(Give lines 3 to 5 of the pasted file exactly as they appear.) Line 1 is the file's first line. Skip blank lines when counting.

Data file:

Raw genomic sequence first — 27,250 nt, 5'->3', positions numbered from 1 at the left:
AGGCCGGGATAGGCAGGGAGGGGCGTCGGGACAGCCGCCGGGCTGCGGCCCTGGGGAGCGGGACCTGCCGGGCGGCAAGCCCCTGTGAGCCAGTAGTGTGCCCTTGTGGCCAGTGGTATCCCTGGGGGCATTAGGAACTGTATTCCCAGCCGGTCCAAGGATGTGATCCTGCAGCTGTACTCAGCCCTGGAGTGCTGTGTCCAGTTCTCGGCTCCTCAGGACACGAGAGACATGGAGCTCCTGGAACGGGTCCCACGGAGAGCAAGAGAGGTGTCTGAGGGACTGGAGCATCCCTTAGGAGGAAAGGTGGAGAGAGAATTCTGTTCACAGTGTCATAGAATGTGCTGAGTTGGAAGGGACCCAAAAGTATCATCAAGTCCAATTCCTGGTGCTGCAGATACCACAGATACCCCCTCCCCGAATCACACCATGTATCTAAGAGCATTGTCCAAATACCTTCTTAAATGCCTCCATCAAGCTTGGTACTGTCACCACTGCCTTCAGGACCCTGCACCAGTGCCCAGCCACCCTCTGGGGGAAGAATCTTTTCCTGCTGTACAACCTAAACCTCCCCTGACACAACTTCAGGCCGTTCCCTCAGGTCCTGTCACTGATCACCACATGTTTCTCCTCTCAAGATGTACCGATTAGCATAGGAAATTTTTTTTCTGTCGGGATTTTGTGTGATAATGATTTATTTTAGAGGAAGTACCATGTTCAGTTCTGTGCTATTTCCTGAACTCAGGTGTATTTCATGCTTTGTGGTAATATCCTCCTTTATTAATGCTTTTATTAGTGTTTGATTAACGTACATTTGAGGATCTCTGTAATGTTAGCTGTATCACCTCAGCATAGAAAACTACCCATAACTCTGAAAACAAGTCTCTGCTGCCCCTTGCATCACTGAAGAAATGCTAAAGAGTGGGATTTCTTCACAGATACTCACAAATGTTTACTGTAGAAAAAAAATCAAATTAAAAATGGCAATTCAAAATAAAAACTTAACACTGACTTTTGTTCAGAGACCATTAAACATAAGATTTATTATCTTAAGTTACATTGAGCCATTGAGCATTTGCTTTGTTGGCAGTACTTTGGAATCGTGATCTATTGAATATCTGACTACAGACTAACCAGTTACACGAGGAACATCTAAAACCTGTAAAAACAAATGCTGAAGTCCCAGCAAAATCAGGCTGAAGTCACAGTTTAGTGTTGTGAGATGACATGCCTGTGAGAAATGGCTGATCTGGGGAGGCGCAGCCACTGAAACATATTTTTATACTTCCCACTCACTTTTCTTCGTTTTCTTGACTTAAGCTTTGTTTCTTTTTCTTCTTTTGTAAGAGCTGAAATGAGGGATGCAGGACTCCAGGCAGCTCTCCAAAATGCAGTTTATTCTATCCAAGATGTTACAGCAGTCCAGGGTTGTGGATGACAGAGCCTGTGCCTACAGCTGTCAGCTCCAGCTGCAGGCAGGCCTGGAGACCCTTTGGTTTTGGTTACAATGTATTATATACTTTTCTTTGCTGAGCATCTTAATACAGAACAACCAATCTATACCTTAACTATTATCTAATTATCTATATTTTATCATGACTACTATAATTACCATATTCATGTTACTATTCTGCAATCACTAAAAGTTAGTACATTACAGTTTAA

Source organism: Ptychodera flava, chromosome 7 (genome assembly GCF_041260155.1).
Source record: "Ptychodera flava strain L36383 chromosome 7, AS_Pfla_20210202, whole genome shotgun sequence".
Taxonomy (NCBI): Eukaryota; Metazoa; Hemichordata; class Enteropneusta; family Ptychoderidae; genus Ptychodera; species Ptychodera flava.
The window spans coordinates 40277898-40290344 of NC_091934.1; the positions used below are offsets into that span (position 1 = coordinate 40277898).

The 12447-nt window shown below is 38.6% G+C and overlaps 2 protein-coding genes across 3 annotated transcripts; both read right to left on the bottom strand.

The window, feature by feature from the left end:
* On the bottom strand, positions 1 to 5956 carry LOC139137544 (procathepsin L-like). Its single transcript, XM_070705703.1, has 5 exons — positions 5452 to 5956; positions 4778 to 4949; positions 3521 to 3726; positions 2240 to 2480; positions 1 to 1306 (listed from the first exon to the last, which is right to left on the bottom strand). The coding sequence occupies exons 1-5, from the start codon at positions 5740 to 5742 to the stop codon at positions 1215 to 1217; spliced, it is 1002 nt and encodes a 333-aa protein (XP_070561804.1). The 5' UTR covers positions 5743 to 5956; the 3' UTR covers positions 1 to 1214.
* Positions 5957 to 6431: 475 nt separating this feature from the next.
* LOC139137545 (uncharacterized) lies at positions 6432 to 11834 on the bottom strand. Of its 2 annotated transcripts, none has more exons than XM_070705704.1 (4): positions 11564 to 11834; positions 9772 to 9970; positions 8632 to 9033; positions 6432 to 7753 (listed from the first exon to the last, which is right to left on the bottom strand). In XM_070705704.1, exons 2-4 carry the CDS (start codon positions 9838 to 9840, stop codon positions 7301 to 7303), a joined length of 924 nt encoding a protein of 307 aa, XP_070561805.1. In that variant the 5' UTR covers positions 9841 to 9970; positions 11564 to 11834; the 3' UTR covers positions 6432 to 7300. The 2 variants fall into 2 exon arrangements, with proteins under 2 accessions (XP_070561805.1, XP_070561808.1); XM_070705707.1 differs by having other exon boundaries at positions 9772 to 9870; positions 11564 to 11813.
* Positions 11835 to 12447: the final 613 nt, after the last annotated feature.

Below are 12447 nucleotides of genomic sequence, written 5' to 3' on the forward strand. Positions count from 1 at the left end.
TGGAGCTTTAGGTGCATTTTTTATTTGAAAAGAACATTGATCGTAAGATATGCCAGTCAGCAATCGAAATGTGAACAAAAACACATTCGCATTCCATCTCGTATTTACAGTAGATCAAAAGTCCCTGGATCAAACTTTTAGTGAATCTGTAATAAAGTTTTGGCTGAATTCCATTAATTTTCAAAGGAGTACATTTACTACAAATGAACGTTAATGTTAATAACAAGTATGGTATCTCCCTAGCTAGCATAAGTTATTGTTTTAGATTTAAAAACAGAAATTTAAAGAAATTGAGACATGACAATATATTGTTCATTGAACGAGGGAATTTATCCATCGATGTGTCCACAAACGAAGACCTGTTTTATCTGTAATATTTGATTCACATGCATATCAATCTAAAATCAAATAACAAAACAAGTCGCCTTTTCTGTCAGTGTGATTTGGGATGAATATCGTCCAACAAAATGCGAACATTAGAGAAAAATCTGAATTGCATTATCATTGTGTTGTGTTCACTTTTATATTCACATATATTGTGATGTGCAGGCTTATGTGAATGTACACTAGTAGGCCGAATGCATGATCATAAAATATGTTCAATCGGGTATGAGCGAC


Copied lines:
Source organism: Ptychodera flava, chromosome 7 (genome assembly GCF_041260155.1).
Source record: "Ptychodera flava strain L36383 chromosome 7, AS_Pfla_20210202, whole genome shotgun sequence".
Taxonomy (NCBI): Eukaryota; Metazoa; Hemichordata; class Enteropneusta; family Ptychoderidae; genus Ptychodera; species Ptychodera flava.